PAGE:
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FANTASTIC FEST REVIEW | Danish Sex Comedy "Clown" is Raunchy, Fearless and Awesome

Photo of Eric Kohn By Eric Kohn | Indiewire September 28, 2011 at 2:35AM

Awkward comedy usually finds a home on television, where cable hits like "Curb Your Enthusiasm" and "It's Always Sunny in Philadelphia" trap their characters in uneasy situations that build to a hilarious finish over the course of 20-odd minutes. Danish comedy "Clown," which is based on a six-season Danish series of the same name, plays like a "Curb" episode via the Farrelly brothers. More importantly, its charms hold over the 90-minute run.
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Awkward comedy usually finds a home on television, where cable hits like "Curb Your Enthusiasm" and "It's Always Sunny in Philadelphia" trap their characters in uneasy situations that build to a hilarious finish over the course of 20-odd minutes. Danish comedy "Clown," which is based on a six-season Danish series of the same name, plays like a "Curb" episode via the Farrelly brothers. More importantly, its charms hold over the 90-minute run.

"Clown" features standup comics Frank Hvan and Caspar Christensen as fictionalized versions of themselves. In the opening scene, Hvan discovers through a friend that his girlfriend is pregnant, leading to a difficult conversation where she implies he might be unfit for fatherhood. Eager to prove his "father potential," he takes his shy adolescent nephew Bo (Marcuz Jess Petersen) on a hedonistic camping trip that the rambunctious Caspar had previously deemed "Tour De Pussy." Caspar's ambitions hit a roadblock with a 13-year-old along for the ride, but he doesn't abandon the mission.

The premise recalls Michael Winterbottom's "The Trip," which consolidated a miniseries starring comedians Steve Coogan and Rob Brydon into feature-length format. While Winterbottom punctuated the comedy with moments of serious introspection, "Clown" director Mikkel Nørgaard strings his episodic adventure together by never slowing down. Once out in the woods, Frank and Caspar find themselves chased down the river by hordes of angry high schoolers after the horny Caspar makes an ill-timed move. Meanwhile, Frank's attempts at bonding with Bo go awry in a number of complications involving Bo's pint-sized manhood.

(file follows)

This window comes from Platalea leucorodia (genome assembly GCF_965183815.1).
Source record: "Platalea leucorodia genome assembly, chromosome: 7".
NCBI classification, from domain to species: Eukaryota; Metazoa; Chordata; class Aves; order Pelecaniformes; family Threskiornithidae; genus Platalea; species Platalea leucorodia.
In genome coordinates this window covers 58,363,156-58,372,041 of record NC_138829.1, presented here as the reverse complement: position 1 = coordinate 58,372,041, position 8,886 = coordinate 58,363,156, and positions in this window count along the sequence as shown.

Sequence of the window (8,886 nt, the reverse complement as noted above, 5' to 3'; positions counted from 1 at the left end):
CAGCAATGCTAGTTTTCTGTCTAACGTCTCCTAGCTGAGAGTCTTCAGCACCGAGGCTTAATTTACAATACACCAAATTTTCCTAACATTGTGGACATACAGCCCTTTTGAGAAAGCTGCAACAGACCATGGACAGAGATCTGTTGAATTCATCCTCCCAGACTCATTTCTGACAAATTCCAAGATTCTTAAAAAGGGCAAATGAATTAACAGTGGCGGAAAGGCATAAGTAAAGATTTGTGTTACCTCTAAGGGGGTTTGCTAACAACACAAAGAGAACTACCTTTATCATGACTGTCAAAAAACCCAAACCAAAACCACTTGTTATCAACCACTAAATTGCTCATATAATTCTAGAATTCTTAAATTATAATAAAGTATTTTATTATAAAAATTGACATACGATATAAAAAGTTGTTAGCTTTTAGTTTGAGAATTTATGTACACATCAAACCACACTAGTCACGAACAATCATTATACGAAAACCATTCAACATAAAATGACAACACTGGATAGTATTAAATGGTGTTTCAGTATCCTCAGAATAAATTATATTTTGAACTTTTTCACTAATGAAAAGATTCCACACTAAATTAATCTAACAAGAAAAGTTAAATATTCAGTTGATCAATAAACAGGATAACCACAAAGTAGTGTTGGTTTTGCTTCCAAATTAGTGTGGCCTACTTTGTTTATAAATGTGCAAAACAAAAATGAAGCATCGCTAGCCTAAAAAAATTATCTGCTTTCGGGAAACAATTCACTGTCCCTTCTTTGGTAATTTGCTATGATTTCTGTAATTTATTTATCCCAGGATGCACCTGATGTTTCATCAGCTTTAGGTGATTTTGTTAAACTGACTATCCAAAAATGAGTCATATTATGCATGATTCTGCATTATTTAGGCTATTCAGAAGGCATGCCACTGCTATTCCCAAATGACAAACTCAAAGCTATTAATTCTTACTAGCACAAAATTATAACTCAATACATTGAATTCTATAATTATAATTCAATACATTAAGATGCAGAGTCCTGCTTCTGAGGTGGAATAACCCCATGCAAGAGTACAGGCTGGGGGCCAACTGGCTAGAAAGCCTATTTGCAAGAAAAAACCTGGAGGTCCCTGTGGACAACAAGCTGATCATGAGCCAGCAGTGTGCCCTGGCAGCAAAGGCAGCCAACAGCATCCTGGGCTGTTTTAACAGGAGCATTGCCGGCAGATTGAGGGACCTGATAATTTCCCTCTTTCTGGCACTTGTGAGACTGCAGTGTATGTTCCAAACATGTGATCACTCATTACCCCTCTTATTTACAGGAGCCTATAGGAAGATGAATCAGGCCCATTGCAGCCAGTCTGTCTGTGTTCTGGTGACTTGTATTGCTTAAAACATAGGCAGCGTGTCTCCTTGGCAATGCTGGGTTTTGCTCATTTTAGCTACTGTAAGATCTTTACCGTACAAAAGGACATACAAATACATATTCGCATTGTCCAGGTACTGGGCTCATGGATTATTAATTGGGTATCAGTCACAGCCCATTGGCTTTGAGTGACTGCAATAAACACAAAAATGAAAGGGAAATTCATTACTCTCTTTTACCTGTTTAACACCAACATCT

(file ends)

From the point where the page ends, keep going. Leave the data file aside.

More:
"Clown" gets its energy from constant raunch. Starting with an early scene where Frank inadvertently ejaculates on his mother-in-law (long story), Nørgaard makes it clear that "Clown" has no intention holding anything back. Caspar's treatise on "man-flirting" to get what he wants leads to a dicey sexual encounter only topped by the moment where he goads Frank into participating in a threesome with a reluctantly invasive finger. Frank's look of hesitation turns an unabashedly sophomoric yuk into great slapstick. For American audiences, each gag has added appeal because it contains an uneasy humor that's often explored but never fully exploited in these parts.

On the surface, "Clown" is familiar stuff: Frank keeps making wrongheaded attempts to man up and become the responsible person his girlfriend doesn't believe exists. Still, where most comedies of this sort might wind toward a neat conclusion, "Clown" constantly veers off-path and careens toward chaos, with moments of apparent tidiness used merely to emphasize the next inevitable fuck up. Because Frank can do no right, "Clown" does a lot of it.

criticWIRE grade: A-

HOW WILL IT PLAY? Although it hasn't played any large festivals, "Clown" won the comedy award this at the 2011 Fantastic Fest, one of several festivals where it has played to wildly enthusiastic reactions (it also won awards at Fantasia in Montreal). It's likely to wind up with a midsize distributor and do most of its business in ancillary markets, unless an "In the Loop"-style campaign helped introduce the caustic humor to American audiences. If that happened, "Clown" could become a commercial hit.

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